Nadler Proposes Abolishing Debt Ceiling; GOP Says Not Without a Plan

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After a contentious debt-ceiling debate persuaded Standard & Poor's to downgrade the U.S. credit risk, one Democratic lawmaker is proposing a way to avoid debilitating political brinksmanship in the future: get rid of the debt ceiling.

Denouncing the Republican "obsession" with deficits, Rep. Jerrold Nadler, D-N.Y., is introducing
legislation that he says would eliminate confrontations like the one that led to the U.S. being on the verge of default on Aug. 2.

"The debt ceiling is truly arbitrary and has nothing to do with the deficit," Nadler said in a statement released Wednesday. "The debt ceiling does not prevent the United States from incurring new debts. That occurs when Congress decides to authorize more spending than revenues. The debt ceiling prevents the president from borrowing money to pay those debts when they come due.

"While this has never been a problem in the past, the dangerous game of chicken Republican radicals played with the full faith and credit of the United States demonstrates that we can no longer risk allowing this artifact of World War I to threaten our nation's creditworthiness."

Nadler is not alone in his view of the debt ceiling's lost utility. Some Republicans say the relic no longer serves a purpose if it doesn't act as a deterrent to increasing debt.

"It is nothing but grandstanding for members of both parties to vote routinely for legislation that they know will create deficits and then profess shock and horror that the debt limit must be increased as a consequence," Bruce Barlett, an economic policy adviser to Presidents Ronald Reagan and George H.W. Bush, recently wrote in a column in The New York Times.

Last month, credit ratings agency Moody's also suggested losing the debt limit, which was originally designed to the let Treasury incur debts without seeking congressional authority.

"We would reduce our assessment of event risk if the government changed its framework for managing government debt to lessen or eliminate that uncertainty," Moody's analyst Steven Hess wrote in a report.

The debt ceiling has been fairly meaningless up until the latest confrontation because whenever it needed to be raised, it was. One Republican aide said he's not sure what wholesale repeal would accomplish.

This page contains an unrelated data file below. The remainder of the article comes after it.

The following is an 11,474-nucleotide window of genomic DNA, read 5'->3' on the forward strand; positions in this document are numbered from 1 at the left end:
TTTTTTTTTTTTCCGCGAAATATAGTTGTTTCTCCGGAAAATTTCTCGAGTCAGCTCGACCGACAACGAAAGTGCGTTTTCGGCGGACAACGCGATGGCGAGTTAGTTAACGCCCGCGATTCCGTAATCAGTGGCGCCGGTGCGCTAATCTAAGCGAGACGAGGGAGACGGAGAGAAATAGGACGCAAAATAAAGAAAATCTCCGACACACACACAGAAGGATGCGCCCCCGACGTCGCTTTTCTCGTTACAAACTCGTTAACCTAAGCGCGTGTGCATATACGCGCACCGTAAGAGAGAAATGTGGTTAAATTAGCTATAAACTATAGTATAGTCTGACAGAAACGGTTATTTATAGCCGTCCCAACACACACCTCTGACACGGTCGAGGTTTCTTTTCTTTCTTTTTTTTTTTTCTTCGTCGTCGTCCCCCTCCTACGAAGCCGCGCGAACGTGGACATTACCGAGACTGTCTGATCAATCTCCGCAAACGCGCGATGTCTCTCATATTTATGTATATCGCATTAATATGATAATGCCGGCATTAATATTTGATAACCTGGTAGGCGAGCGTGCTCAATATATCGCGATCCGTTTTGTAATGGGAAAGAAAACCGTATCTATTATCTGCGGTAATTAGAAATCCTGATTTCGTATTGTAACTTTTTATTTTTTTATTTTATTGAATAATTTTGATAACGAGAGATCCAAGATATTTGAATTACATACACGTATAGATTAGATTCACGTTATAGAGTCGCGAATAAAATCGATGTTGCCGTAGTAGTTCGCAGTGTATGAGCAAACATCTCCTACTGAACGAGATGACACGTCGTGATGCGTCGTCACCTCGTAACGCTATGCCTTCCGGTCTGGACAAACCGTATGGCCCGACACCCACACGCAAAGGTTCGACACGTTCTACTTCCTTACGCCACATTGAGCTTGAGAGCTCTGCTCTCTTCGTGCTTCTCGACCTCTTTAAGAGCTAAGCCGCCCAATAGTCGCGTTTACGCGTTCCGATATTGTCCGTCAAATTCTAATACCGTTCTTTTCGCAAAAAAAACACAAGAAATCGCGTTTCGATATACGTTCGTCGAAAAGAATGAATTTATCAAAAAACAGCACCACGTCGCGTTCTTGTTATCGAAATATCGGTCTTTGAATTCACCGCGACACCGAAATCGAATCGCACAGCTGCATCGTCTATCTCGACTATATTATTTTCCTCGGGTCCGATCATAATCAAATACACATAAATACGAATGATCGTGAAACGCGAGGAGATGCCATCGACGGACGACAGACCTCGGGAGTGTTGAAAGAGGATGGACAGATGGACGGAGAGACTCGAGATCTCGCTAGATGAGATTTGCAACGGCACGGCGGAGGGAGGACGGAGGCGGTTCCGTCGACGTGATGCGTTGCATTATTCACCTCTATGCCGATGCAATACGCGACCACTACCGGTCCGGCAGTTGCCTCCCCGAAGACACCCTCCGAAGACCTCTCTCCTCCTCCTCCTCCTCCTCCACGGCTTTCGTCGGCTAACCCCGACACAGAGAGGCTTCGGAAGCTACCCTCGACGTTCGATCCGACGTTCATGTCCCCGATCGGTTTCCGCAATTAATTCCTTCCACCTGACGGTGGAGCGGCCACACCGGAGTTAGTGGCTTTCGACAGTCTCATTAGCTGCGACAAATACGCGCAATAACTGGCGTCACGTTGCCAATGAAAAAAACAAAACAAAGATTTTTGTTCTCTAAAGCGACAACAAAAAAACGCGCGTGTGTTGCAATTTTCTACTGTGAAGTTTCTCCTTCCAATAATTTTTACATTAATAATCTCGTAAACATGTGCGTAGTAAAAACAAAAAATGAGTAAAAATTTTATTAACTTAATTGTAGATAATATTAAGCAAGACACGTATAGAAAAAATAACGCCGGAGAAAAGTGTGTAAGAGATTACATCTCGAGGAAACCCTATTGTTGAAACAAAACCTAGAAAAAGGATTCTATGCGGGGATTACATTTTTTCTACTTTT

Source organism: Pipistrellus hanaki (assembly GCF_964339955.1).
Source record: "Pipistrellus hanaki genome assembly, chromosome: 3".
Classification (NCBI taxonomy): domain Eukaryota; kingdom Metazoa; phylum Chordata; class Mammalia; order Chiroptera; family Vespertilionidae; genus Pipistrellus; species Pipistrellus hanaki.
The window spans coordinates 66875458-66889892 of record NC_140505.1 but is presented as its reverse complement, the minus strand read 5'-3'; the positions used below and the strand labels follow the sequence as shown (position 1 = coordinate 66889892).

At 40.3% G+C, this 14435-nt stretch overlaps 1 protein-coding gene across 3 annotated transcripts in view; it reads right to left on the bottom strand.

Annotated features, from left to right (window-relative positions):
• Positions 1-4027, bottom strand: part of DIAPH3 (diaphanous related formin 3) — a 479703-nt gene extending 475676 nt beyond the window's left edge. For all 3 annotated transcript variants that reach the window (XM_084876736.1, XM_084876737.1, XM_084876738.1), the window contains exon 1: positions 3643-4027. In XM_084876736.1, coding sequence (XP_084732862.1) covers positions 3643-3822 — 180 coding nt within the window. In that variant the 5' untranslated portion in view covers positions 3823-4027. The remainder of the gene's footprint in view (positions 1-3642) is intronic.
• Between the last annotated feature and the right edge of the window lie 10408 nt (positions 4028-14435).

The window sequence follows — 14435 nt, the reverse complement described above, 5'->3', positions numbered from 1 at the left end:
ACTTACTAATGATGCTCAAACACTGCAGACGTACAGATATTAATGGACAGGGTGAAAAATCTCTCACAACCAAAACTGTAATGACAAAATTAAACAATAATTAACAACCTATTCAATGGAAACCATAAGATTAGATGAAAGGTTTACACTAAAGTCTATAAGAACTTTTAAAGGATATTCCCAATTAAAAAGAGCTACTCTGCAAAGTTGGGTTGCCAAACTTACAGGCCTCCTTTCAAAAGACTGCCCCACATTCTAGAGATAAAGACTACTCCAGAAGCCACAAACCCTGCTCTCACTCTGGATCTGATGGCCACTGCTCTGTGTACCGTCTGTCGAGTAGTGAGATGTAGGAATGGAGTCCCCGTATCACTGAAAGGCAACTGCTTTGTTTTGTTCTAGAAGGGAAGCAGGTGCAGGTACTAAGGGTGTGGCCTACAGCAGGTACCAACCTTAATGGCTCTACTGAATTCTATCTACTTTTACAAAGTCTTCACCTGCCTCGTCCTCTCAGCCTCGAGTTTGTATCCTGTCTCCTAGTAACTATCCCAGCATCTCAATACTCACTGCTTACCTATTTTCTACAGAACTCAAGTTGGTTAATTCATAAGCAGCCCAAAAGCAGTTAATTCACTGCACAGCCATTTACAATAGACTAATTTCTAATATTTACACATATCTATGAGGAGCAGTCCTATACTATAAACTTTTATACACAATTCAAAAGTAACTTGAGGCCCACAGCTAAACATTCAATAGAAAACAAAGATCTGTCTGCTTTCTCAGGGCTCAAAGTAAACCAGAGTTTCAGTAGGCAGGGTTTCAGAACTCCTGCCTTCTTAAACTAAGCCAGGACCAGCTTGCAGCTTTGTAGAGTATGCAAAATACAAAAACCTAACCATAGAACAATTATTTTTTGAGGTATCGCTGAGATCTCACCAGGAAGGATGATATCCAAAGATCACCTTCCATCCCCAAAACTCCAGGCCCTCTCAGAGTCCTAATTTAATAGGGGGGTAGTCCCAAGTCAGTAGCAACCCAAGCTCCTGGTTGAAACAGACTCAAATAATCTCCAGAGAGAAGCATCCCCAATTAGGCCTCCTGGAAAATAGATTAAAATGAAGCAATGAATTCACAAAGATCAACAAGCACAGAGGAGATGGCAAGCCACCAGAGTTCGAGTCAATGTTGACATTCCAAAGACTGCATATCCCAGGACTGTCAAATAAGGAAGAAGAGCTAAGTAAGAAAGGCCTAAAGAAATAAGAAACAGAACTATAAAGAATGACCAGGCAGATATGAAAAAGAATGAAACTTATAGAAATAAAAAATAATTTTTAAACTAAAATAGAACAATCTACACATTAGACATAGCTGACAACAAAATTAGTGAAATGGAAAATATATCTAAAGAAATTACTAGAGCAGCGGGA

Other House Republicans credit the debt ceiling with being the only thing that has kept the U.S. from blowing the debt hole to smithereens. They add that the debt ceiling was the single most helpful tool in focusing America's attention on the nation's deep indebtedness.

It is the "mechanism that has forced the Congress to confront the fact it has a debt problem," said Brian Straessle, communications director for the Republican Study Committee.

GOPers note that the Budget Control Act they passed in the House created cuts, caps and a balanced budget amendment that would prevent the U.S. from incurring so much debt that it needs a limit. They say a holistic approach using all three prongs would keep Washington from sliding back into its massive spending habits.

"If we are truly going to put the country's fiscal house in order, it will not be enough to temporarily reduce what Washington spends. We must permanently reform the process by which working Americans' hard-earned tax dollars are spent," Rep. Paul Ryan, R-Wis., said after Speaker John Boehner named three representatives to a super committee designed to come up with spending cuts.

But Nadler said eliminating the debt ceiling will "prevent years of unemployment and the attrition of America's great middle class."

"Let us abolish the debt ceiling, which has become a serious threat to our economic future and a pawn for Republicans intent on holding the economy hostage to impose their own extreme agenda," he said.